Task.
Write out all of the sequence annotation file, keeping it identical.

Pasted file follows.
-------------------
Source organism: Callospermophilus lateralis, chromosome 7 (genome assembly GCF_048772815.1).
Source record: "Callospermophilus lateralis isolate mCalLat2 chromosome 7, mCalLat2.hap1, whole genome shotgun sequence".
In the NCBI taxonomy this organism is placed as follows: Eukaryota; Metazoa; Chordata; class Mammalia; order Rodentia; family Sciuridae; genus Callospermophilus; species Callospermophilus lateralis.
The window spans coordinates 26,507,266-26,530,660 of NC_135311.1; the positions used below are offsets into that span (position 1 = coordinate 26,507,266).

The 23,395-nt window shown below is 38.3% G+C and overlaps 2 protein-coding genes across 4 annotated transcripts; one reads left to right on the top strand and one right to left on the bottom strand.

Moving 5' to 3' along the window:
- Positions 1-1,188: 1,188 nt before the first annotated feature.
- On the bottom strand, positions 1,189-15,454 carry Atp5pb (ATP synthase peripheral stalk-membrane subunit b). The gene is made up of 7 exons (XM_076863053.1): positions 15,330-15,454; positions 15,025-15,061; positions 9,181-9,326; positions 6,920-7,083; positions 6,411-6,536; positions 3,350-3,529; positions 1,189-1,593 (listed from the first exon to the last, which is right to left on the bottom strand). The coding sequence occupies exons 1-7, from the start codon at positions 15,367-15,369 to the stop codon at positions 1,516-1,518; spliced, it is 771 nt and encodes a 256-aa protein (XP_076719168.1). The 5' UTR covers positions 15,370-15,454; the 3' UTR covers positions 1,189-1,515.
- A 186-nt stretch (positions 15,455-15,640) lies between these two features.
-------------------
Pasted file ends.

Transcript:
Source organism: Callospermophilus lateralis, chromosome 7 (genome assembly GCF_048772815.1).
Source record: "Callospermophilus lateralis isolate mCalLat2 chromosome 7, mCalLat2.hap1, whole genome shotgun sequence".
In the NCBI taxonomy this organism is placed as follows: Eukaryota; Metazoa; Chordata; class Mammalia; order Rodentia; family Sciuridae; genus Callospermophilus; species Callospermophilus lateralis.
The window spans coordinates 26,507,266-26,530,660 of NC_135311.1; the positions used below are offsets into that span (position 1 = coordinate 26,507,266).

The 23,395-nt window shown below is 38.3% G+C and overlaps 2 protein-coding genes across 4 annotated transcripts; one reads left to right on the top strand and one right to left on the bottom strand.

Moving 5' to 3' along the window:
- Positions 1-1,188: 1,188 nt before the first annotated feature.
- On the bottom strand, positions 1,189-15,454 carry Atp5pb (ATP synthase peripheral stalk-membrane subunit b). The gene is made up of 7 exons (XM_076863053.1): positions 15,330-15,454; positions 15,025-15,061; positions 9,181-9,326; positions 6,920-7,083; positions 6,411-6,536; positions 3,350-3,529; positions 1,189-1,593 (listed from the first exon to the last, which is right to left on the bottom strand). The coding sequence occupies exons 1-7, from the start codon at positions 15,367-15,369 to the stop codon at positions 1,516-1,518; spliced, it is 771 nt and encodes a 256-aa protein (XP_076719168.1). The 5' UTR covers positions 15,370-15,454; the 3' UTR covers positions 1,189-1,515.
- A 186-nt stretch (positions 15,455-15,640) lies between these two features.